As more businesses use the internet to advertise their goods and services, more business owners are discovering copyright and trademark infringement issues that impact their businesses. People duplicate photos, logos, portions of books, manuals, and websites that they find on the Internet – but they don’t obtain permission from the original owner of the copyrighted work or trademark.
Since business owners are increasingly beginning to understand the value of protecting their trademarks and obtaining copyright registrations for their original works, more cases of trademark and copyright infringement are being filed in federal courts.
Many companies accused of trademark or copyright infringement look to their insurance company to cover the cost of defending these allegations. Unfortunately, more often than not, the insurance policy will not cover the defense of infringement claims.
Does Your Business Have Coverage for Trademark or Copyright Infringement?
To determine if your business has the necessary coverage, you should look at your Standard Commercial General Liability policies. There are two types of coverage: Coverage A and Coverage B.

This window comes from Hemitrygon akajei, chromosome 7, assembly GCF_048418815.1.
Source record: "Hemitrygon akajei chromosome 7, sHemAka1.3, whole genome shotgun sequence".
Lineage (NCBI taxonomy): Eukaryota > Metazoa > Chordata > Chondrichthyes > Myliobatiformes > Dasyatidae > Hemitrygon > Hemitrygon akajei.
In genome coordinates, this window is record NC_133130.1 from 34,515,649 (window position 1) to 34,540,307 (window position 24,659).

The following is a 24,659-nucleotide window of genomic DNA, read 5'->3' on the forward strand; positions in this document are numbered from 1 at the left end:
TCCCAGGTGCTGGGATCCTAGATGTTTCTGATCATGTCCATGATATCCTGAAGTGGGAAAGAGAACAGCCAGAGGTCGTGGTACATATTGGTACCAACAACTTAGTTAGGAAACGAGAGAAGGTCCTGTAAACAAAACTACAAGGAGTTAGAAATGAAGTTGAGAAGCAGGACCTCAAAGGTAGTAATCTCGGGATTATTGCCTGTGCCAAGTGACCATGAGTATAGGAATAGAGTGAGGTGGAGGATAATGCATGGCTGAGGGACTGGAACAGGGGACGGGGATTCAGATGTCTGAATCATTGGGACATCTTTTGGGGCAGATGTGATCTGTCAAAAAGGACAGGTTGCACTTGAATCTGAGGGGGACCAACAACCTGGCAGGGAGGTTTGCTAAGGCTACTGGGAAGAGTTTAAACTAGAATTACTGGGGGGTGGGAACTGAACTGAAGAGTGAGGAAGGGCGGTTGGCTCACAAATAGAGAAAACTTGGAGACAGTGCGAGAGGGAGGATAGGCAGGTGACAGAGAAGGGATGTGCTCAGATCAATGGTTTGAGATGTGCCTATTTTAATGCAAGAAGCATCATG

Coverage B might cover “personal and advertising injury liability.” This type of coverage is typically implicated in intellectual property infringement suits. It usually protects a policyholder against liability arising out of certain claims, such as:
- violation of privacy,
- copyright infringement,
- infringing upon another’s trade dress or slogan in “your advertisement”,
- or use of another’s advertising idea.
If you are facing a lawsuit, ask your intellectual property attorney to review your insurance policies to see if the policy will cover the defense of the allegations listed in the complaint. If you do not have a copy of your insurance policy, your attorney should request a copy from your insurer and place the company on notice of the claim as soon as possible.
The insurer must review the complaint and the policy to determine if there is coverage for the allegations stated in the lawsuit. If there is any reasonable possibility that coverage exists to pay for damages claimed under any of the allegations, the insurance carrier is duty bound to provide a defense for the entire lawsuit.
Don’t Wait until a Suit Is Filed: Check Your Coverage Now
The law varies from state to state, so if you are a business owner, take the time to review your Commercial General Liability policy now. Confirm with an experienced IP lawyer that you have purchased Coverage B that includes “personal and advertising injury liability.” If not, consider finding a new policy, so your business is protected before a lawsuit arises.